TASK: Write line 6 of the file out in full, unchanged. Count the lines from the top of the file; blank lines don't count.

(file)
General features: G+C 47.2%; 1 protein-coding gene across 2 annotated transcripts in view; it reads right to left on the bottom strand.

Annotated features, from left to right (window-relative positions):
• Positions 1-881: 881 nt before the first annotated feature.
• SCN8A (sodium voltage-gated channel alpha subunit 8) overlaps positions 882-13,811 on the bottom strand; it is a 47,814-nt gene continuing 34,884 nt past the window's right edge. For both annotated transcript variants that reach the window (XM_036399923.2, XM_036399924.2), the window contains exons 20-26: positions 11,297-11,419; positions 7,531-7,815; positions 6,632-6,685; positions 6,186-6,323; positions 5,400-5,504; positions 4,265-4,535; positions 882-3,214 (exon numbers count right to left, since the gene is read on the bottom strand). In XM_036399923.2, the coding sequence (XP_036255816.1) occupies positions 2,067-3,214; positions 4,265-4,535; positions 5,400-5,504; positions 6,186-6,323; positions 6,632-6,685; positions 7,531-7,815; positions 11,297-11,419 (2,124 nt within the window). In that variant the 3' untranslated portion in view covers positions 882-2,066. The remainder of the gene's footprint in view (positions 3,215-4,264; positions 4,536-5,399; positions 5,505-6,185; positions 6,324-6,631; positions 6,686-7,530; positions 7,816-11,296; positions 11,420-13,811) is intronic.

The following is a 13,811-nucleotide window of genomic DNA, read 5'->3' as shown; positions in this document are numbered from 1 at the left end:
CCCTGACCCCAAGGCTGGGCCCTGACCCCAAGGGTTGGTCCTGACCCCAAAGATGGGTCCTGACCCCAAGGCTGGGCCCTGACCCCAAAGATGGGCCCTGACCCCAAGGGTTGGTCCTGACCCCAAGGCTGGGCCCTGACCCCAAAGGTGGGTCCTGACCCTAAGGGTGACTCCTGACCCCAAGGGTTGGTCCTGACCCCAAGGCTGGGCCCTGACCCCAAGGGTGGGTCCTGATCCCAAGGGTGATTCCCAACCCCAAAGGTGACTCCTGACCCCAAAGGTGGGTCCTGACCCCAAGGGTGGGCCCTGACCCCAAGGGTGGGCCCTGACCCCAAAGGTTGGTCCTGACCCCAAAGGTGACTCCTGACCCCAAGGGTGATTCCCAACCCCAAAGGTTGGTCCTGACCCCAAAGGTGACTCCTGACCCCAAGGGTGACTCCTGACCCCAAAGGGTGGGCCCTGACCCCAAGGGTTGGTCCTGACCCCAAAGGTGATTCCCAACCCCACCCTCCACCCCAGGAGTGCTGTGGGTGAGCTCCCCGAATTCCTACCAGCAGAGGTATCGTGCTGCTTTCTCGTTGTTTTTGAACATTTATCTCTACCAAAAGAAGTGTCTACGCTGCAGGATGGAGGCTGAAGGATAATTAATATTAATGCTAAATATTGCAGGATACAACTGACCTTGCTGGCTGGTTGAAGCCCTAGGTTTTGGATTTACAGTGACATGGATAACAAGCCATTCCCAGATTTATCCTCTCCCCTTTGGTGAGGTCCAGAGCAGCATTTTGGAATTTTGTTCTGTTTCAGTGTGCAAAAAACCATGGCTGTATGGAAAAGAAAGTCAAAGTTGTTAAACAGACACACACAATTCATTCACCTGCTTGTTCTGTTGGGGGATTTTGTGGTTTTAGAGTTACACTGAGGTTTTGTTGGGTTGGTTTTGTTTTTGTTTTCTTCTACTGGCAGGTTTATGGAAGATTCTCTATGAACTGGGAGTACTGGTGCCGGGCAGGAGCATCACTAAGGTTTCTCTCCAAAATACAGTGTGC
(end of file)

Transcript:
CCCTGACCCCAAGGCTGGGCCCTGACCCCAAGGGTTGGTCCTGACCCCAAAGATGGGTCCTGACCCCAAGGCTGGGCCCTGACCCCAAAGATGGGCCCTGACCCCAAGGGTTGGTCCTGACCCCAAGGCTGGGCCCTGACCCCAAAGGTGGGTCCTGACCCTAAGGGTGACTCCTGACCCCAAGGGTTGGTCCTGACCCCAAGGCTGGGCCCTGACCCCAAGGGTGGGTCCTGATCCCAAGGGTGATTCCCAACCCCAAAGGTGACTCCTGACCCCAAAGGTGGGTCCTGACCCCAAGGGTGGGCCCTGACCCCAAGGGTGGGCCCTGACCCCAAAGGTTGGTCCTGACCCCAAAGGTGACTCCTGACCCCAAGGGTGATTCCCAACCCCAAAGGTTGGTCCTGACCCCAAAGGTGACTCCTGACCCCAAGGGTGACTCCTGACCCCAAAGGGTGGGCCCTGACCCCAAGGGTTGGTCCTGACCCCAAAGGTGATTCCCAACCCCACCCTCCACCCCAGGAGTGCTGTGGGTGAGCTCCCCGAATTCCTACCAGCAGAGGTATCGTGCTGCTTTCTCGTTGTTTTTGAACATTTATCTCTACCAAAAGAAGTGTCTACGCTGCAGGATGGAGGCTGAAGGATAATTAATATTAATGCTAAATATTGCAGGATACAACTGACCTTGCTGGCTGGTTGAAGCCCTAGGTTTTGGATTTACAGTGACATGGATAACAAGCCATTCCCAGATTTATCCTCTCCCCTTTGGTGAGGTCCAGAGCAGCATTTTGGAATTTTGTTCTGTTTCAGTGTGCAAAAAACCATGGCTGTATGGAAAAGAAAGTCAAAGTTGTTAAACAGACACACACAATTCATTCACCTGCTTGTTCTGTTGGGGGATTTTGTGGTTTTAGAGTTACACTGAGGTTTTGTTGGGTTGGTTTTGTTTTTGTTTTCTTCTACTGGCAGGTTTATGGAAGATTCTCTATGAACTGGGAGTACTGGTGCCGGGCAGGAGCATCACTAAGGTTTCTCTCCAAAATACAGTGTGC